The recent incident of rolling blackouts that occurred in the Texas ERCOT power grid raises some interesting issues for home owners, residential energy professionals and others concerned about energy policy. A recent article by Michael Giberson posted on The Energy Collective is a good early analysis.
All power grids have their vulnerabilities; it’s too costly to build in 100% reliability. In this ERCOT event, a number of factors came together in a so-called perfect storm to result in peak demand for electricity exceeding available capacity. The peak demand at one point was 53,000 MW (million watts). To prevent a cascading collapse of the entire Texas grid, rolling blackouts amounting to about 3,000 MW were implemented.
Energy efficiency and conservation can make an important contribution to power grid stability. When the grid gets stretched to its limit, it’s a fine line between blackout and normal operation. It’s a balancing act for grid operators to have enough capacity to serve the peak demand, but not too much excess capacity, which would be costly and inefficient. It is generally recognized that building in efficiency and conservation is less expensive per MW than building new power plants. Also, when we have weather excursions into extremely low temperatures, improved building envelopes with less air infiltration and more insulation value will require less energy, regardless of the efficiency of the heating and air conditioning systems.
A number of gas-fired power plants were temporarily shut down, as high gas usage during the cold snap led to low gas line pressures in some areas, and regulatory requirements for preferred customers in others. This brings into question the current policy of increasing reliance on methane (natural gas) for both peak and baseload power generation. To the degree that there is variable and intermittent power on the grid, such as wind and solar, there must be methane peak power available to immediately replace their output as it fluctuates. Giberson tells us that Texas’ significant wind turbine fleet on the ERCOT grid was producing normally for this time of year, about 3-4,000 MW. He concludes that it did not cause the blackouts, but that wind power did not present any solution either. My concern is that as the percentage of renewable power sources increases on a power grid, vulnerability may increase because of more reliance on methane supplies and pricing, and on unusual long periods of no wind or sun during times of peak demand.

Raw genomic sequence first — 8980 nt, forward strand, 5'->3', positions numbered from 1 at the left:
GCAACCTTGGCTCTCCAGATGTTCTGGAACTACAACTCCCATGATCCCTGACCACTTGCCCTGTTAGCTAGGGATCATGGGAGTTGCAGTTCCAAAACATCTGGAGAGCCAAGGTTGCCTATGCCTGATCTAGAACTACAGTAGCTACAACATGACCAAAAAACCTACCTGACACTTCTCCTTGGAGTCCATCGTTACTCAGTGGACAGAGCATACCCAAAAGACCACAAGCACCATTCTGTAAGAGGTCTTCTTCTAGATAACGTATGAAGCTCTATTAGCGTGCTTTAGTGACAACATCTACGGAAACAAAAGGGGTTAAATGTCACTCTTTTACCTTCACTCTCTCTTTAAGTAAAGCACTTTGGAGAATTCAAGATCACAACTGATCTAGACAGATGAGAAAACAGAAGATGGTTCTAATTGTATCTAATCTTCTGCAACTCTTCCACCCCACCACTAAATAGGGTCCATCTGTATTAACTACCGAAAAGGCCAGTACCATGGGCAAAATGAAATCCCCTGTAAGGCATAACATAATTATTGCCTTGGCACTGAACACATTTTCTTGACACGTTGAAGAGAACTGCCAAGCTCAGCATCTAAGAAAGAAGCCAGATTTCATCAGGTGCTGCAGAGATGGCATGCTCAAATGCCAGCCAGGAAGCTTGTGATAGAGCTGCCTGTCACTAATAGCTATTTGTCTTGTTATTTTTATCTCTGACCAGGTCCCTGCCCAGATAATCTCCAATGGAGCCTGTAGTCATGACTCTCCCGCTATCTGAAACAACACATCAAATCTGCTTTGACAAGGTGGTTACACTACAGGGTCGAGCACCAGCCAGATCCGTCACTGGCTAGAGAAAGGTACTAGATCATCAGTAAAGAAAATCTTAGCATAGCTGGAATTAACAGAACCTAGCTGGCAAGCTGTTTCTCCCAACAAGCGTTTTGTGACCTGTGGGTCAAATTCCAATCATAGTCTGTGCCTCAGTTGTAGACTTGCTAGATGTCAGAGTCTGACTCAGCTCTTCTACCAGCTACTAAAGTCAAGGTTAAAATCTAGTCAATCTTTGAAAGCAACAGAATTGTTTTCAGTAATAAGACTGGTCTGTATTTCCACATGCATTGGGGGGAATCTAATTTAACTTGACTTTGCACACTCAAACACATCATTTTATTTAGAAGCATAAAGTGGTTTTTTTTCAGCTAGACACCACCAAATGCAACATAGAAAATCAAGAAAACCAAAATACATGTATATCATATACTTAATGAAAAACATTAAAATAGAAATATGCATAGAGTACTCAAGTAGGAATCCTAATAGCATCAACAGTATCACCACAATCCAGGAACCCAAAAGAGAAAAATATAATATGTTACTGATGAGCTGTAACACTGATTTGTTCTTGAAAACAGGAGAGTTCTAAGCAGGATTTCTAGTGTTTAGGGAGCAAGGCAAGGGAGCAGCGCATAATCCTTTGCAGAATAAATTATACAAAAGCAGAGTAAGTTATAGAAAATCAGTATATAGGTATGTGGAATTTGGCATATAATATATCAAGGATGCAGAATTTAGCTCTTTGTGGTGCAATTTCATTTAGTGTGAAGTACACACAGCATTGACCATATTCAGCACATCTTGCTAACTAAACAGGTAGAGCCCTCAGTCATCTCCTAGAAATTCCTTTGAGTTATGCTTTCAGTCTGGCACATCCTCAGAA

Using methane to replace coal for baseload capacity places a further demand on methane supplies. While it is generally agreed that buring methane has lower greenhouse gas emissions than coal, some ongoing life cycle analysis studies are indicating that methane may not be as “clean” as believed previously. In addition, more and more of the new supplies of methane in this country are produced by the process of fracking, or hydraulic fracturing, which is causing great concern about the possible contamination of groundwater.
Answers? Conservation and energy efficiency continue to be a slam-dunk. Put your dollars there first, whether you’re a home owner or a power utility. Proceed with caution on renewable power, which may cause problems for the grid as deployment increases, and its high cost per unit of power produced may take limited resources away from other needed areas. In my opinion, we need to take a good hard look at using nuclear power to provide the majority of our baseload electrical generating capacity. Nuclear power is the only way to reach our carbon emission targets by 2050, and the only way to systematically take fossil fuel baseload power plants out of service relatively quickly.
This post originally appeared on Home Energy Consultants' House Whisperer Blog.